Posted 23 May 2012 - 09:27 AM
I assume for most viewers, this gesture of memorial for the daughter he and his wife lost seems appropriate. As a pitcher, Walters will approach the mound from the back and see his daughter’s initials and be reminded of her. However, at Uni-Watch.com, the proprietor and several commenters have found this practice to be inappropriate.
First opinion is from a commenter named “Phil”:
[QUOTE]“You have to feel sorry for anyone who’s lost a child, but that is a “Look at me” move if there ever was one.
Wear a shirt under your jersey, write her initials on your cleat, ****, get a tattoo … but for the love of Christ, keep the mound clear of that.
And this seems like a total ratchet move too. If someone else loses a kid, or their wife, or their mom or their sister, or their childhood friend … what’s to stop them from expressing a similar sentiment? You’re gonna have all kinds of mound graffiti.
Nay, there are other and more appropriate ways to mourn someone than defacing the bump. …
First game back after her death, as a one-off? OK, I’m down with that. Three (at least) games approximately two years after her passing? No.”[/QUOTE]
In response, Paul Lukas, the blog’s owner, writes:
[QUOTE]“I’m with Phil on this one. I’d be more okay with it if the initials were on the side of the mound, where the TV cameras couldn’t pick them up — then it wouldn’t have as much of a “Look at me” factor. As it is, it’s the mound equivalent of some guy who stands behind a TV correspondent and waves because hey, he’s on TV!”[/QUOTE]
Personally, I do not think there is a statute of limitations to how long a person should grieve a loss of a family member – particularly one’s own child. Having the good fortune of not losing anyone close to me, I cannot fully speak towards the topic but I would assume the pain lingers on day six hundred as it does on day two.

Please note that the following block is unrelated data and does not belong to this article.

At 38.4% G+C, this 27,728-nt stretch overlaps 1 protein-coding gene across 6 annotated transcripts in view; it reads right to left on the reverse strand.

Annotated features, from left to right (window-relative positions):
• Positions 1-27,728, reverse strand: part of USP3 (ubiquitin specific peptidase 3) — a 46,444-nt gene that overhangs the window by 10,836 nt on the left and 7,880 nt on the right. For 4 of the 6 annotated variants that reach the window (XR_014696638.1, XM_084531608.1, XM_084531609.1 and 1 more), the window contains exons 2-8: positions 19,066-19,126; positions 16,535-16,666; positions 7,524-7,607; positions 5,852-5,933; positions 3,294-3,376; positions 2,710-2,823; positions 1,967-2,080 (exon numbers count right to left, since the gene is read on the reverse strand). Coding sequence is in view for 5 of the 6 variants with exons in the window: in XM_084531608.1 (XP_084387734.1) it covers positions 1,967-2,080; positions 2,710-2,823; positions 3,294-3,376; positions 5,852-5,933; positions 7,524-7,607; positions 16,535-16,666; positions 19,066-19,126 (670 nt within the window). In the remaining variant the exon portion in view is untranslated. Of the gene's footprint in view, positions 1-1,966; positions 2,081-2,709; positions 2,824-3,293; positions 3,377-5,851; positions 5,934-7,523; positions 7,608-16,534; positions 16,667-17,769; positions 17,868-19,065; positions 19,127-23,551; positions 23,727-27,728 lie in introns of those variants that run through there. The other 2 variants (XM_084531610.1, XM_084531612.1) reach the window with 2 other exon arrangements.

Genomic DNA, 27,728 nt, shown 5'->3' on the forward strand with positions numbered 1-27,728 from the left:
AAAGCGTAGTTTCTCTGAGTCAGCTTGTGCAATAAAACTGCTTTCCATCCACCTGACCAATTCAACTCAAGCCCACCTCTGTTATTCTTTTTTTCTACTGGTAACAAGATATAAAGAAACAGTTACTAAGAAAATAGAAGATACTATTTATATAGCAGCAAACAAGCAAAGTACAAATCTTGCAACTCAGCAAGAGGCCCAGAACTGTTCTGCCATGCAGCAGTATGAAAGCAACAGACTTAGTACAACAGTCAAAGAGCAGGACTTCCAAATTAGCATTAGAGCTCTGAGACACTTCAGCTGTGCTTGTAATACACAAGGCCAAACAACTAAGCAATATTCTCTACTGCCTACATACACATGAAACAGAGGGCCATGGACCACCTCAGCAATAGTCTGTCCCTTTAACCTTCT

Secondly, in response to the “grandstanding” comment, it would appear (although Seth Stohs or a Rochester correspondent would have to confirm) that Walters has performed this act prior to coming to the majors when cameras were around. As I said above, most pitchers climb the mound from the back (or at least circle behind it frequently) and the position of the initials would give Walters the best view.
To summarize my sentiments on the issue, I direct you to Clarence Swamptown’s tweet in reply to the article:
[QUOTE]“Those who critique how a man chooses to mourn the loss of his baby daughter are a special kind of *******.”[/QUOTE]
Amen, brother and shame on Uni-watch.com.
Posted 23 May 2012 - 09:39 AM
Posted 23 May 2012 - 09:42 AM
Is the mound not the same place where pitchers spit, swear and engage in other such behaviors?
And is it not also common now to have a team's corporate logo right on the mound?
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Posted 23 May 2012 - 10:01 AM
Posted 23 May 2012 - 10:06 AM
Posted 23 May 2012 - 10:08 AM
You can come up with statistics to prove anything. Forty percent of all people know that.
Posted 23 May 2012 - 10:13 AM
Posted 23 May 2012 - 10:18 AM
Posted 23 May 2012 - 10:30 AM
Posted 23 May 2012 - 11:02 AM
Posted 23 May 2012 - 11:15 AM
Posted 23 May 2012 - 11:24 AM
Posted 23 May 2012 - 11:27 AM
Posted 23 May 2012 - 11:54 AM
I think the uni-watch guys are guilty mainly jumping the gun a little, with a "but what if everyone did that" point of view that really hasn't been rebutted in any of the discussion I've seen. Yes, it's hard to reproach the specific purpose of grief over a tragedy. But each person out there is going to decide differently what is appropriate - I recall a pitcher (Eddie Bonine with the Tigers?) a couple of years ago catching flak for digging a sign of the cross on the mound. Tomorrow, who knows what worthy event or cause will be symbolized? Maybe some pitcher will think it's important to bring awareness to a balanced budget amendment. BUT... it hasn't happened yet, and the discussion can occur if and when it does happen. So, the uni-watch guys have a certain mindset, and have jumped the gun. They aren't baby haters or anything.